'Cleanest cab’ concepts: A realistic approach to apparatus design and firefighter health

A personal plea for all leaders to embrace the clean cab concepts that will protect firefighters from apparatus contaminates


By Gary Cochran

In my 41-year career, I have, unfortunately, lost many close firefighter brothers and sisters to cancer.

For so long, we looked at fighting fire as heroic, winning the battle when we extinguished the fire, not even considering the harmful carcinogens all around us. But as cancer rates rise, we now see the risks more clearly. As such, over the last five years, I have made it my personal initiative to help ensure that my firefighters are given the best equipment available to protect them from exposures to carcinogens and the other dangerous toxins we face every day.

The clean cab concept focuses on apparatus cab design removes firefighting equipment that is commonly contaminated on the fireground to reduce off-gassing.
The clean cab concept focuses on apparatus cab design removes firefighting equipment that is commonly contaminated on the fireground to reduce off-gassing. (Photo/Fire Fighter Health and Safety Collaborative)

NFPA has set the standards to ensure our members have the best PPE to protect them from the hazards found on the emergency scene. Where I feel we have missed the boat is inside our fire equipment – our apparatus – that we use multiple times a day responding to emergencies.

While I believe it would be impossible to make fire apparatus 100% carcinogen free, we must do more to embrace a cleaner or “cleanest cab” mindset, doing whatever we can to minimize the levels of harmful toxins found in our cabs. This is now my goal with my remaining years in the fire service – educating fire service personnel on the importance of clean cabs and hopefully seeing the concept come to fruition.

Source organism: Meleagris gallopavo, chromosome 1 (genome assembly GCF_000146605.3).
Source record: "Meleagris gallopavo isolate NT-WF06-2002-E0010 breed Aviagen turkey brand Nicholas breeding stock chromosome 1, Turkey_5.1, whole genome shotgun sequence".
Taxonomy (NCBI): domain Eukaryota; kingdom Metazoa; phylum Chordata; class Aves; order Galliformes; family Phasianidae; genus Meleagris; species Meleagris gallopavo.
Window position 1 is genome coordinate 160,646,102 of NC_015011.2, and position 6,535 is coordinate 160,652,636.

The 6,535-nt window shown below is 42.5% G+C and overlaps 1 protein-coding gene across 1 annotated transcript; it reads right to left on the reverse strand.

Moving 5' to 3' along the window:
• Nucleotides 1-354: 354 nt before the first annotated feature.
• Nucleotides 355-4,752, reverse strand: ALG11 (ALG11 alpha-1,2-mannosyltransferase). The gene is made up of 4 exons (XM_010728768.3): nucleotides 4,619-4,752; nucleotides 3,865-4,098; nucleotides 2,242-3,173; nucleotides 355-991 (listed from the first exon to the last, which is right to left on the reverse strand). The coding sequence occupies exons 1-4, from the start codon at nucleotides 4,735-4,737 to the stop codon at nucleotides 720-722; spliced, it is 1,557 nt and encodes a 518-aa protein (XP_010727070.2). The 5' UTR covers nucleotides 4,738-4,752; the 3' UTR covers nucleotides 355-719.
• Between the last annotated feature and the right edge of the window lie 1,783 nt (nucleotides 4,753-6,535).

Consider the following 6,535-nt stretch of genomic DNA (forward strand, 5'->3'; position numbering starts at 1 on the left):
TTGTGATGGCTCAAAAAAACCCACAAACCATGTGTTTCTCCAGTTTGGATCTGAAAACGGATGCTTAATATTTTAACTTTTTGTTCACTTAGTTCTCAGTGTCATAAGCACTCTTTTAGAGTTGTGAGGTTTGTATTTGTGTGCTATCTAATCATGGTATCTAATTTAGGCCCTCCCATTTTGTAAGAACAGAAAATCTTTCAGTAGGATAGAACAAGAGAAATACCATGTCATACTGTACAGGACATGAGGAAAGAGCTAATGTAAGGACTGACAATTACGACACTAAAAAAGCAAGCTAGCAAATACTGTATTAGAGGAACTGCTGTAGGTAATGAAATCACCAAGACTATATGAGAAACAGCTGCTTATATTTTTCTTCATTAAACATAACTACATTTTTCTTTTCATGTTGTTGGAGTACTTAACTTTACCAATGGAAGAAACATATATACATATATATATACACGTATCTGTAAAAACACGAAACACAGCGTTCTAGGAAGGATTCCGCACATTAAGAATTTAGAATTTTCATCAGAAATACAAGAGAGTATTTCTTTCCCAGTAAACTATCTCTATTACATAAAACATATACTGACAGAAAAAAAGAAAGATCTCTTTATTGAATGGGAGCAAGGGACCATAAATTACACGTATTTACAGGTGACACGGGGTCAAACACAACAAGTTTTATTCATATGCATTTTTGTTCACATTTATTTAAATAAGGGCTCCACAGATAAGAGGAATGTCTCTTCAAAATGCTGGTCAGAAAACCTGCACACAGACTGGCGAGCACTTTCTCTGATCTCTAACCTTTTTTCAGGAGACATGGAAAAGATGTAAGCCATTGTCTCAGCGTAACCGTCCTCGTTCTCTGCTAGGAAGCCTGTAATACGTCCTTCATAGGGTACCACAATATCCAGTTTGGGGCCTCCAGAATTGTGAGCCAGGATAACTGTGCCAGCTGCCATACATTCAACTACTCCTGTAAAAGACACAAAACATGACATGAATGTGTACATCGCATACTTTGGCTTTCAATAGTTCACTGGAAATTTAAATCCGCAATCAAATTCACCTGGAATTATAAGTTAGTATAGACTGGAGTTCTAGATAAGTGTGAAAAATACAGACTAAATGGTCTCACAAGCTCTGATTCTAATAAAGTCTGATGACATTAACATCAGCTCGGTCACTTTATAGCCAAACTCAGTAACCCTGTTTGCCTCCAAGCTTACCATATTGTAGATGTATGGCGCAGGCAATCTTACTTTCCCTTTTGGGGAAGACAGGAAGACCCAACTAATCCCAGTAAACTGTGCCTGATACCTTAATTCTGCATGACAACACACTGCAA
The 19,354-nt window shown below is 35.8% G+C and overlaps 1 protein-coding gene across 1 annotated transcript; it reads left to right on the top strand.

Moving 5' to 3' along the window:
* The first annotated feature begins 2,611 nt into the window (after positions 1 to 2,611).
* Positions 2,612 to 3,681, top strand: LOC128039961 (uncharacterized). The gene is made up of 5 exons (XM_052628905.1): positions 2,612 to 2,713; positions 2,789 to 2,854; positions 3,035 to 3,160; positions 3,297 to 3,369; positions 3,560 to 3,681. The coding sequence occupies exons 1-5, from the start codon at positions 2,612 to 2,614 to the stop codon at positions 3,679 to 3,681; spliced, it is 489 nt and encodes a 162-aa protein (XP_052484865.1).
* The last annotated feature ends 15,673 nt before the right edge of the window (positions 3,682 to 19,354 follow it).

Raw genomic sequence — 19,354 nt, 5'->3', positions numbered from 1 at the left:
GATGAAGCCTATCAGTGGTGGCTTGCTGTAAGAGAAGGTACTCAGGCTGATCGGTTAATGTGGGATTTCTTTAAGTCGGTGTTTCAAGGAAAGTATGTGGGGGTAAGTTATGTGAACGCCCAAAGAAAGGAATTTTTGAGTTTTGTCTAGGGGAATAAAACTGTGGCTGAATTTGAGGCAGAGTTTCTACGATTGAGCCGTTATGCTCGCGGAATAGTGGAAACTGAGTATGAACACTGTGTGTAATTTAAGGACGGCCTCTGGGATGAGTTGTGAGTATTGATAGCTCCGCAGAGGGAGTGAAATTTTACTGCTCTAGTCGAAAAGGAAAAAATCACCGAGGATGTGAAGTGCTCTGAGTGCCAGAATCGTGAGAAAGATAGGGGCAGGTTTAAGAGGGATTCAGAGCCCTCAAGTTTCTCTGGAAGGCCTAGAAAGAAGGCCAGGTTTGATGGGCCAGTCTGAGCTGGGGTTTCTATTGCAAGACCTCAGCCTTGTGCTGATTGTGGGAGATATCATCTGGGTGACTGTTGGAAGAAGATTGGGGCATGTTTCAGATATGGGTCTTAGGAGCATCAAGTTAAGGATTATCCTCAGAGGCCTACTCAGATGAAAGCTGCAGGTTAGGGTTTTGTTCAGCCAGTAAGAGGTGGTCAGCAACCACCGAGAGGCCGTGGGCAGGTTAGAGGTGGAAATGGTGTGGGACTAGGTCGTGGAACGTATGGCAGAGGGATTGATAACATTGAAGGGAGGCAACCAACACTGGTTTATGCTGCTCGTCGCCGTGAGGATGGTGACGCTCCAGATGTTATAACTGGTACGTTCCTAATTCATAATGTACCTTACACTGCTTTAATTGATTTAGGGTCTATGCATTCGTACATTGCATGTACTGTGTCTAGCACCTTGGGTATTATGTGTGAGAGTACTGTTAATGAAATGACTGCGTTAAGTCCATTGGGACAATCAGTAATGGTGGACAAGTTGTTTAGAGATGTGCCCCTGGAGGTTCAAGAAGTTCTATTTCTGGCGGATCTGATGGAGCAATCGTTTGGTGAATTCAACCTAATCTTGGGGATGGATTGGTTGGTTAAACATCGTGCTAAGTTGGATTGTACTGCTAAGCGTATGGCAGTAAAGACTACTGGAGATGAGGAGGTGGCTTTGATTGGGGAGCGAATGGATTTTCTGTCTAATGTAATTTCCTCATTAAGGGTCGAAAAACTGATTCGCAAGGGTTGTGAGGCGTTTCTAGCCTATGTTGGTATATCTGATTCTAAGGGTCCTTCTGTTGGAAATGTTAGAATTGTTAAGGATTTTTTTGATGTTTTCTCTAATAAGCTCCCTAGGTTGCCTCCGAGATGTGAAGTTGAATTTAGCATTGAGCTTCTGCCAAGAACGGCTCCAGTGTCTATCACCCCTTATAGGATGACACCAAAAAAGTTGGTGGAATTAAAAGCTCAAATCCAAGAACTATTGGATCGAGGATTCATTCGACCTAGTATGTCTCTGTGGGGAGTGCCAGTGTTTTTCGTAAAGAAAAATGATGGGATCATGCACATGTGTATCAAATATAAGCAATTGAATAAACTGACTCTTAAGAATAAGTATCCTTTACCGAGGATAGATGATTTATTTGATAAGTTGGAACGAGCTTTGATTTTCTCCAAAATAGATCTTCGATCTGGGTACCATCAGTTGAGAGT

The clean cab concept focuses on apparatus cab design removes firefighting equipment that is commonly contaminated on the fireground to reduce off-gassing. The cab features a nonporous interior to reduce cross-contamination.

Clean cabs were first tested in Miami-Dade. The concept was to have all SCBA, hand tools and contaminated PPE stored in outside compartments to minimize the contaminates from being in the cab where firefighters would be exposed to these toxins. The cabs also integrated a HIIPA-type air purifying system within the HVAC to filter as much of the contaminates as possible so fire personnel were not breathing the contaminated air every time they were in the cab responding to calls or just out on district training.

The concept was implemented in different areas across the country, but after a while, firefighters pushed to go back to the traditional cabs, mainly because they felt there was a delay in getting ready for fireground action. I would argue that this the small delay could be advantageous for a fire officer to complete their 360 of the structure and create their incident action plan while the firefighters are donning SCBA and grabbing the tools they need.

I decided to investigate this further through informal studies at the station. The department was ordering a new clean cab engine, and I wanted to see for myself if the exterior equipment locations would have a significant impact on how long it took crews to go to work on scene. After conducting some timing drills related to equipment location, like SCBA in outside compartments, and having firefighters don their SCBA and grab the tools needed to start their task, we found that there was a 40-50-second delay if they had donned their SCBA and grabbed their tools outside the cab.

Additionally, I looked at the ergonomic aspect of having all your PPE, SCBA and tools on your body when exiting the cab area of the fire truck, and found an increase in the potential for injuries (i.e., back strains, slips, trips and falls). Exiting the fire apparatus without all the PPE and tools substantially reduced the potential for injuries and accidents.

I was ultimately able to show the engine committee that there was not a significant difference in time of readiness with the equipment on the outside, plus we could lower the potential for injuries exiting the truck without all the weight on members’ backs.

I believe that with training and familiarization of the apparatus, any firefighter could embrace the clean – or “cleanest” – cab concept, helping decrease our exposure to carcinogens and other contaminants.

As the fire chief, it is my duty to find ways to protect my personnel from these dangerous atmospheres. I hope and believe that as we continue to see the numbers of firefighters being diagnosed with cancer, fire chiefs, city administrations, councils and others will see how the clean cab movement could reduce the numbers of exposures and push for the concept to become a norm in across the country.

[Read more about clean cabs at the Fire Fighter Health and Safety Collaborative resource page]

About the author

Gary Cochran serves as the fire chief for the Sansom Park Fire Department in northern Texas. He has been in the fire service for 41 years.

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